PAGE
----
A View From the Other Side of the Lens: Jesse Reeder
Born in the jungles of Papua New Guinea, and raised in the South Pacific as the child of missionaries, the landscapes of Florida quickly found a place in the heart of Critical Linkages Photographer Jesse Reeder when he moved there full-time in 1989. Since then he’s made his life as a husband, father of one, and homebuilder in Geneva, Florida, just outside Orlando.
While his son is the largest focus of energy in Jesse’s life, he always seems to have time for his photography in the early mornings. Jesse is a self-taught photographer, whose portfolio began with a trip to Costa Rica a couple years back. Photographer Steve Vaughn and his tropical panoramas encouraged Jesse to “get serious” about his relatively new hobby. After attending a presentation by John Moran at a recent Audubon meeting, he was “both humbled and motivated …to conserve the diverse environments of Florida.” As a result, Jesse now uses his photography to expose the fragility of Florida’s landscapes.
“People take it for granted that when they want to go to the beach, it will always be there. They race back and forth on the highway at 70 miles an hour past tranquil places they don’t even know exist. I try to capture the moments that touch me and share those with others. My hope is that they will be more aware of what’s around them, and be more careful to protect and conserve areas and wildlife that are slowly disappearing.”
As one of LINC’s Critical Linkages Photographers, Jesse took-on the depiction of Deep Creek, an area of the Volusia Conservation Corridor and one of great importance to Jesse as it serves as his backyard and the setting for a majority of his work. To Jesse, the area represents “Old Florida, the way it looked 100 years ago.” Deep Creek is one of Jesse’s favorite places to photograph. Although it is a place he’s been many times, he always finds “a new angle, view, and lighting.” The conservation of Deep Creek would be a positive gain for Jesse as well as a large number of other recreationists who use the area. As he says, “If we can enjoy and preserve something for ourselves, we can preserve it for wildlife as well…[Deep Creek] is not just a place I go to take pictures. I realize how crucial this spot is. It is critical to keep this natural corridor for animal habitat.”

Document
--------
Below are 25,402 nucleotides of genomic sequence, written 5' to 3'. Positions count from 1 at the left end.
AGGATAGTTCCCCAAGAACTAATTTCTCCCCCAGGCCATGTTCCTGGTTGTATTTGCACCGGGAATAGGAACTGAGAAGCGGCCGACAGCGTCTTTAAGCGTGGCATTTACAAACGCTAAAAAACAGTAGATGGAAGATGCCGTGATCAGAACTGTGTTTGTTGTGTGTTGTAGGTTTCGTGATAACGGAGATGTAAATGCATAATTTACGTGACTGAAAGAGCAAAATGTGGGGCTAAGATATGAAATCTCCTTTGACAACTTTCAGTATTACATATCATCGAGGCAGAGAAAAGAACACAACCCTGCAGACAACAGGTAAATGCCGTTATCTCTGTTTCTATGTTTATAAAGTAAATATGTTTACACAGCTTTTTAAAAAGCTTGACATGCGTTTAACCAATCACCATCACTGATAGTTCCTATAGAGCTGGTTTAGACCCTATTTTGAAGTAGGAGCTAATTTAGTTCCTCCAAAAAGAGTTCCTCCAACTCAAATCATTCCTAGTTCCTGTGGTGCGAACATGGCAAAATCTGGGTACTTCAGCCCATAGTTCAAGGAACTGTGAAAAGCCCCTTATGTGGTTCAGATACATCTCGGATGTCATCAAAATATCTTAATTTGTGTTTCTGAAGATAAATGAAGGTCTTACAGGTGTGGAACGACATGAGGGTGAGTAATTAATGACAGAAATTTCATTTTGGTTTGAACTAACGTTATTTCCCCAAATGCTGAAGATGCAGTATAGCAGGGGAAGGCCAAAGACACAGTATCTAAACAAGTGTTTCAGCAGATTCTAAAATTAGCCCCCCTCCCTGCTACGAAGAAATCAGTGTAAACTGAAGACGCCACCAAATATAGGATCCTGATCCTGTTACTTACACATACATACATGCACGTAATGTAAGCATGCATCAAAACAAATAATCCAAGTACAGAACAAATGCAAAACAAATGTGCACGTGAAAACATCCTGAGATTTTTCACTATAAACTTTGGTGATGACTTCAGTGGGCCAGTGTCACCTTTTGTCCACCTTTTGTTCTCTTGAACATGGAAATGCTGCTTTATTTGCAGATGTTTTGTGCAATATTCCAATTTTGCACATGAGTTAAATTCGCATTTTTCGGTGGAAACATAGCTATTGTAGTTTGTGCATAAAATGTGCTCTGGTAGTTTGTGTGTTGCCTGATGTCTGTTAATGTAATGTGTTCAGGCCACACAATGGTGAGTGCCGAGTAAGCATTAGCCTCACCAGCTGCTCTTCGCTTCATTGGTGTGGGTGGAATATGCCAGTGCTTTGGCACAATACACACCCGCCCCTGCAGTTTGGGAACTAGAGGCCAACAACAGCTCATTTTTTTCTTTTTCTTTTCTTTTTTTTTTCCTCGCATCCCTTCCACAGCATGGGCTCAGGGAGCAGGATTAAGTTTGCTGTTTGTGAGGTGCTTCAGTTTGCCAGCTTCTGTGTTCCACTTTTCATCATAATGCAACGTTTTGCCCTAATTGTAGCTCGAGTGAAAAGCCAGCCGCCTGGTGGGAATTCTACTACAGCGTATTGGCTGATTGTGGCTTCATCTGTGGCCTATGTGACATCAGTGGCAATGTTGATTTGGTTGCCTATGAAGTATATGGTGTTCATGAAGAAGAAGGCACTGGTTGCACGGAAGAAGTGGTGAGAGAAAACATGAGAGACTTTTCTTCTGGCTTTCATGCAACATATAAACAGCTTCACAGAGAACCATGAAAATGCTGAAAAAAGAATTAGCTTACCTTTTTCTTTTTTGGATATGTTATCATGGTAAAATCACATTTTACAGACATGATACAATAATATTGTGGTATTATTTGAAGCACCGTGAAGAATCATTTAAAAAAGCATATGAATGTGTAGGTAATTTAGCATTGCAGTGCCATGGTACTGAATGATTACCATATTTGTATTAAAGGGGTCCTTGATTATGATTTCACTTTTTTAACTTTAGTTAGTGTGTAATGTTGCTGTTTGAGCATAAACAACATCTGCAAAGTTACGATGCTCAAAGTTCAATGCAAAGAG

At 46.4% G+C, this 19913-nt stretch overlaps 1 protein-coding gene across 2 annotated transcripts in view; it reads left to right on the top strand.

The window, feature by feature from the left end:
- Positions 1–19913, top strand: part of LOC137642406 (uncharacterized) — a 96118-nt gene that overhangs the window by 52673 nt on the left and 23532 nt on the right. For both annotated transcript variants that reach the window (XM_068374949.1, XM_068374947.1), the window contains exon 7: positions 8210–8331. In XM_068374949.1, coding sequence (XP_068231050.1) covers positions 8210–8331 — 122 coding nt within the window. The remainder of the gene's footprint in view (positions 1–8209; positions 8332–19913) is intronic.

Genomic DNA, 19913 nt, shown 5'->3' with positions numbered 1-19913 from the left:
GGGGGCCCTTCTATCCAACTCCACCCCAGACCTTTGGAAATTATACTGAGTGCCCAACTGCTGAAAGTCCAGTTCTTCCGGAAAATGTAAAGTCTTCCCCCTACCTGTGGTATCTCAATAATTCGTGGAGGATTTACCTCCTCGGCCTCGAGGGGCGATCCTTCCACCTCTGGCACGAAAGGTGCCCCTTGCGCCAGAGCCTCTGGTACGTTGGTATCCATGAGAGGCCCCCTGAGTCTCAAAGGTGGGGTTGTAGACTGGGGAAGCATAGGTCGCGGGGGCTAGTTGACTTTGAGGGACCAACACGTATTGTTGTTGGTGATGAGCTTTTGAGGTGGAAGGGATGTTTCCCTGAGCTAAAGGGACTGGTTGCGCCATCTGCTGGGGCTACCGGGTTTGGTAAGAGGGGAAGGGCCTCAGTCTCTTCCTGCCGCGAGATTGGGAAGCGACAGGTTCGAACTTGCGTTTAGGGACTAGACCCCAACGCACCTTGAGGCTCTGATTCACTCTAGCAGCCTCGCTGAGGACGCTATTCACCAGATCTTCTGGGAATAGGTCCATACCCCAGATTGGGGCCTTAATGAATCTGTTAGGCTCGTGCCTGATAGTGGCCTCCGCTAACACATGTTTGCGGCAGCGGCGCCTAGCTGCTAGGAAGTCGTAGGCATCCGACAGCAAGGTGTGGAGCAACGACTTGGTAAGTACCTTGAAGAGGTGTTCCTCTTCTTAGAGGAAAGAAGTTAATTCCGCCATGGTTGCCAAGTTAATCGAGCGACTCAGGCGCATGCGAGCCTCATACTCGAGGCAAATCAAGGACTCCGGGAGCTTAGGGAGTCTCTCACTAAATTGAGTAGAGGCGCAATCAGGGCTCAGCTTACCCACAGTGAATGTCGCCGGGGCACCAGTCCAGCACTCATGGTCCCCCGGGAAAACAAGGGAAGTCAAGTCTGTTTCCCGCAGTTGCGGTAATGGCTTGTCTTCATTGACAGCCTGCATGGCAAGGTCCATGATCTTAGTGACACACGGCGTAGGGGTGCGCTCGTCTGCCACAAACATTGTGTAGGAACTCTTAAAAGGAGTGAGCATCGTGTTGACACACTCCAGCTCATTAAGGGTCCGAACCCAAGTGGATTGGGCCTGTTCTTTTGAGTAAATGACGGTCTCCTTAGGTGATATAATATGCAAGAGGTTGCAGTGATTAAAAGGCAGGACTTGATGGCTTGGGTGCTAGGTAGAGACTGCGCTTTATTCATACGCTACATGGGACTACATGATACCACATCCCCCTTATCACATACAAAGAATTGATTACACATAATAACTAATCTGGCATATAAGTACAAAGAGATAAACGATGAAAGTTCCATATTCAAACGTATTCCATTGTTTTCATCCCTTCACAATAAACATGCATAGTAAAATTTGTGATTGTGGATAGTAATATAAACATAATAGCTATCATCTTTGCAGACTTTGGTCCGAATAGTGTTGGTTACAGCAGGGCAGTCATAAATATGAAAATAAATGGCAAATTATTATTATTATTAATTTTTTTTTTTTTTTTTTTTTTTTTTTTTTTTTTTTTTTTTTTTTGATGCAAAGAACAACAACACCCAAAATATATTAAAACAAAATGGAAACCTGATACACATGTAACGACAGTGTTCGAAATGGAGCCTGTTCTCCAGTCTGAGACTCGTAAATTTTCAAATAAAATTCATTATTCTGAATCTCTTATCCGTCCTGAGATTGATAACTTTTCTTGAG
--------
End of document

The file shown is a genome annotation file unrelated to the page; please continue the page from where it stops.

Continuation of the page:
Jesse sells some of his work at a local outfitter shop, frequented by both Florida Natives and the occasional tourist. To hit at the hearts of all his buyers, Jesse works to capture “the breathtaking beauty and amazing light and color” of his landscapes. When you’re there “at the right place at the right time…and all those components come together it really takes your breath away. Those are the things that move people” and simultaneously glue their eyes and minds to the photograph. Jesse explains, “I’ve had people react with, ‘Where did you take that picture?!’ and I tell them right around the corner. They can’t believe it. They’ll say, ‘I think I’ve been there,’ or ‘That’s right where I grew up!’”
For people who are less familiar with Florida landscapes, these photographs are still just as breathtaking, and perhaps also exotic and dangerous. Visitors don’t often think about exploring alligator filled swamps on their own. But Jesse believes that his photographs can have the same end impact with all viewers.
“Whether a landscape is familiar or new, people will still be stunned by its beauty. There are so many tourists that come here; Florida is such a destination. This can be a good and a bad thing. But the number of visitors and the money they generate can help drive conservation, especially if they are made aware of the fragile nature of the places they are seeing and experiencing.”
This is the goal Jesse keeps in mind as he speeds through the rivers and waterways of his backyard at dawn, searching for the scenes of his majestic landscape and panoramic photographs. But he also keeps this as a time to himself. When he is shooting, he explains, “I feel at peace. It’s a spiritual time for me when I can be connected to my faith and my God… It really makes you appreciate what’s out there…When you’re doing photography, you’re focused on everything: you’re looking, you’re listening, you’re watching the light. That’s when everything comes into focus. When you press that shutter on your camera, you know you have something special.” Something special we hope we can conserve for people and wildlife alike.
Follow this link to learn more about the Volusia Conservation Corridor and Deep Creek. Further information about Jesse, and a gallery of his work, can be viewed and purchased on his website at http://www.deepcreekgallery.com/. You can also follow Jesse on Facebook.